Granite Worktop Comparisons, Granite Worktops, Silestone Worktop Comparisons, Silestone Worktops

Granite vs Silestone Worktops: A Comparison


Granite vs Silestone Worktops: A Comparison

Granite Worktops

Granite vs Silestone Worktops: A Comparison

Silestone is one of many brands of quartz worktop and it originates in Spain. Unlike granite, it is an engineered stone consisting of quartz and resin. The two components are bound together with polymers and pigments. Silestone quartz is a serious contender for natural stones like granite when it comes to worktop materials. Let’s compare some of its features and see why.



Like most engineered countertop materials, silestone is extremely tough, and granite is one of the hardest natural stones. Despite the strength and resilience of the materials, we always recommend you use chopping boards to keep kitchen worktops in perfect condition.

Another thing to note about granite worktops is that every slab of stone is different and some slabs are stronger than others. Heavy objects can chip away corners. What damages one granite countertop, may not even mark another. Cracks and chips can always be filled and rejoined with epoxy, acrylic and adhesive repair kit alternatives. On the other hand, damaged silestone is particularly difficult to repair.

Stain Resistance

Granite is a natural stone and is a porous material. On the other hand, silestone consists of quartz – an engineered stone that is non-porous. Usually this would mean silestone has an advantage over granite. As bacteria can gather in small pores and darken granite that hasn’t been looked after properly. It may come as a surprise however, that granite is actually very resistant to stains. This is due to its natural hardiness. So, unlike other natural stones like marble, granite needs sealing once or twice a year at most.

But if that’s still too much of a chore; silestone is extremely resistant to stains and does not require sealing.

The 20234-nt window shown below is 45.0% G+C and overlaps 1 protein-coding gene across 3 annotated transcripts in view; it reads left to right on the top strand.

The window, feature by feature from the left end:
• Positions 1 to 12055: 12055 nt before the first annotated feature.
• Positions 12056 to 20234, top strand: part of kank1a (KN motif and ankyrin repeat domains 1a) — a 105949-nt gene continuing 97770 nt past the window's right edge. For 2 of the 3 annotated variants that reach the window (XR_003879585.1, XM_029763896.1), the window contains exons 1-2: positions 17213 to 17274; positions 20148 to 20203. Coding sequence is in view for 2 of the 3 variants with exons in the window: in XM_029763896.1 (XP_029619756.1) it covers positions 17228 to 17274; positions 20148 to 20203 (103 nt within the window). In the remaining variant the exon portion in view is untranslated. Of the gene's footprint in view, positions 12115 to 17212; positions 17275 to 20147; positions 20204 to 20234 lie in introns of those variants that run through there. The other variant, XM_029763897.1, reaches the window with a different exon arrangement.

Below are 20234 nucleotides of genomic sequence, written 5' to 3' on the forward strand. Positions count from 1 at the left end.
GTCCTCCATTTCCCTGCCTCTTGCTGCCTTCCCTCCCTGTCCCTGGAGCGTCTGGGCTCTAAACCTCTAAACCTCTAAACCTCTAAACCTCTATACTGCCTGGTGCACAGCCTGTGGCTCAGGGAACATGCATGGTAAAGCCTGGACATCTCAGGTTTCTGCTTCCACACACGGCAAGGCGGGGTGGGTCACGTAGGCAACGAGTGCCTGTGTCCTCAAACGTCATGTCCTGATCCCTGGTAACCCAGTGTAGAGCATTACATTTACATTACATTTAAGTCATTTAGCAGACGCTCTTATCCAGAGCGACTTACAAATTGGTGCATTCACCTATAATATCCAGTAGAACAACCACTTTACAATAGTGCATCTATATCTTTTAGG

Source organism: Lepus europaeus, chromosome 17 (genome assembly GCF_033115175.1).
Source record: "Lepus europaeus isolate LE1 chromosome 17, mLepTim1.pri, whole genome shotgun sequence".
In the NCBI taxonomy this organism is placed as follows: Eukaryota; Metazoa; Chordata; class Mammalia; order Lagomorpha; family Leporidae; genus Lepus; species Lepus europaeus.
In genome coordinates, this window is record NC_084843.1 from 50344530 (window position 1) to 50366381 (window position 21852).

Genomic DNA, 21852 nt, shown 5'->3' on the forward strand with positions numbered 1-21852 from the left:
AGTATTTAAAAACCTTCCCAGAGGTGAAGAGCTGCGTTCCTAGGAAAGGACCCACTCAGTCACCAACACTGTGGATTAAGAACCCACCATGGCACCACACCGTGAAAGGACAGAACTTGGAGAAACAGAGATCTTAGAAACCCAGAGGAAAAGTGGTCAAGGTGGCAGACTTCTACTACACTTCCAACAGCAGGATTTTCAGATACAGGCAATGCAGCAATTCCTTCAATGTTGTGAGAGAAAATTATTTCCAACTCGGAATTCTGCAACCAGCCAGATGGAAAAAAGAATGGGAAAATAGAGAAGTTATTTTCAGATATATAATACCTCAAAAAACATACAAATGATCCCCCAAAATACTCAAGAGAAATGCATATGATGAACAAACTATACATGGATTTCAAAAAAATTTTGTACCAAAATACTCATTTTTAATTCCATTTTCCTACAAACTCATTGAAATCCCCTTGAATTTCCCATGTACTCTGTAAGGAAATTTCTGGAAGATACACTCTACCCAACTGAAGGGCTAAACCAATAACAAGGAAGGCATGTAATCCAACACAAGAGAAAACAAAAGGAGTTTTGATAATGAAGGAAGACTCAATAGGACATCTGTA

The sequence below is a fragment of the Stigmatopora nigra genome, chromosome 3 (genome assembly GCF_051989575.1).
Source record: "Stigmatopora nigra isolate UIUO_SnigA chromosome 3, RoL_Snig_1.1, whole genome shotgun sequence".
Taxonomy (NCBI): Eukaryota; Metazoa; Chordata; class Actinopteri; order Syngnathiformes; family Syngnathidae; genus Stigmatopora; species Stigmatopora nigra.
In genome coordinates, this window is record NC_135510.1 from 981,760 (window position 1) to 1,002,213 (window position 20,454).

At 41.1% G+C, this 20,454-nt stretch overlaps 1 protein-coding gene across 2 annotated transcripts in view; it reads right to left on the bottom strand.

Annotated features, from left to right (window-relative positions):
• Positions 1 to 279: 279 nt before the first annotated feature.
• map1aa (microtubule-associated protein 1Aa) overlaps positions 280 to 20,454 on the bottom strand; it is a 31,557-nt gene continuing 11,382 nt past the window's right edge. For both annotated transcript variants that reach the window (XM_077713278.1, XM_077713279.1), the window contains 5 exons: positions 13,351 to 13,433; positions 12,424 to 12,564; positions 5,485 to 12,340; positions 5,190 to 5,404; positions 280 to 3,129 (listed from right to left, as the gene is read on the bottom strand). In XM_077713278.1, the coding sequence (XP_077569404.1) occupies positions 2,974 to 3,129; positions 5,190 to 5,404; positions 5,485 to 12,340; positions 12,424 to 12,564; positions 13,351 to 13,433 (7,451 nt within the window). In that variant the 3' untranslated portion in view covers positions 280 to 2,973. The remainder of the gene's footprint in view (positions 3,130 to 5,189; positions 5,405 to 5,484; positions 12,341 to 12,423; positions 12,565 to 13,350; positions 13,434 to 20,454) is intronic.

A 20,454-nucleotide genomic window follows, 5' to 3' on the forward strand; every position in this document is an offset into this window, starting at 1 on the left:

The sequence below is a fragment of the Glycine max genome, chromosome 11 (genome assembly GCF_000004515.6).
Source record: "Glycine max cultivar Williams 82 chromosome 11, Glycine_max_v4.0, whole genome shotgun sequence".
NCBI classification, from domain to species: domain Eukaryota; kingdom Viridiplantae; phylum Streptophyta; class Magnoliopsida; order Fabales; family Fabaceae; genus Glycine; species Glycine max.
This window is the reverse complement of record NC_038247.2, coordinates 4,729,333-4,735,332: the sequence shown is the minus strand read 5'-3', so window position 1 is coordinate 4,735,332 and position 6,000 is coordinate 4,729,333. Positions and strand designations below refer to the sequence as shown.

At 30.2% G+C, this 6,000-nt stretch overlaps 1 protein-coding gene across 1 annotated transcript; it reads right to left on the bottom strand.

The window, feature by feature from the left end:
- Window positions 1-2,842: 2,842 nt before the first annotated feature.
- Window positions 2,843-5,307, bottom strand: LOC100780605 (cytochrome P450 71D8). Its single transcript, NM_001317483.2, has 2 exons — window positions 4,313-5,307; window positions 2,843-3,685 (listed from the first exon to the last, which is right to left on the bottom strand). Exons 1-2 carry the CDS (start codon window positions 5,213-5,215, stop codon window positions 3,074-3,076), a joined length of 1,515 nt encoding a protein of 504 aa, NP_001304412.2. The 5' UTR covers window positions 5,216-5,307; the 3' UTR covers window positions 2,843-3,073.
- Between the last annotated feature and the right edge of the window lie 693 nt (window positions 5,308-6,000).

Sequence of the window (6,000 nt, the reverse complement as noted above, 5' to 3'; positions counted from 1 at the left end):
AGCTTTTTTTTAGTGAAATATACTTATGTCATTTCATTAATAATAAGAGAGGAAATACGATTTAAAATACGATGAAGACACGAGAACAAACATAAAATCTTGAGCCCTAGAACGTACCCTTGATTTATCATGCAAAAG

Heat Resistance

You’ll find many online articles that contradict one another about heat resistance of materials like silestone and granite. Some say silestone is very resistant to heat. Others claim it’s not. The same contradictions apply to granite too.

Both materials are commonly used in kitchens and bathrooms, places in the home where hot utensils and equipment are used. It’s clear that they’ve got some heat resistant qualities. However, we still strongly recommend against putting hot pans, pots or curling irons on quartz and granite worktops as scorch marks could be the least of your worries.

Exposure to sudden and uneven temperature changes can cause thermal cracks to appear in both materials. Tests show that granite withstands higher temperatures than silestone before it cracks. However, frequent contact with hot utensils dulls and discolours them.


All kitchen countertops need maintenance, some just require a little bit more than others. With granite and silestone countertops, basic maintenance such as not leaving spillages to dry is enough to keep them in prime condition.

One thing to bear in mind is that granite worktops can be sensitive to certain cleaning products. Warm water, soft sponges, and gentle soap are sufficient enough. Silestone countertops are more flexible because they can withstand more abrasive detergents.


Granite and quartz countertops both require professional installation. Both are heavy materials that need proper handling during the installation process. The cost of installation depends on the supplier. Bear in mind that unforeseen difficulties with installation can sometimes result in additional costs.

Whilst granite is cheaper per square foot in comparison to silestone, it’s easier to make plans around the latter, as it can be manufactured to specific designs.


Granite is a naturally occurring stone, with unique colours and patterns. Whereas with silestone, you can always depend on a consistent pattern. However, be aware that silestone that’s placed in direct sunlight can fade over time.

To decide which suits your preferences more, why not check out our selection of granite and silestone countertops?



Which is Better?

Ultimately, that opinion comes down to you! We’ve given you some of the features and qualities of each option to help you decide whether granite or silestone suits you better. If you’re still unsure, feel free to give our team a call. We can discuss your plans in greater detail that way. We’re always happy to help.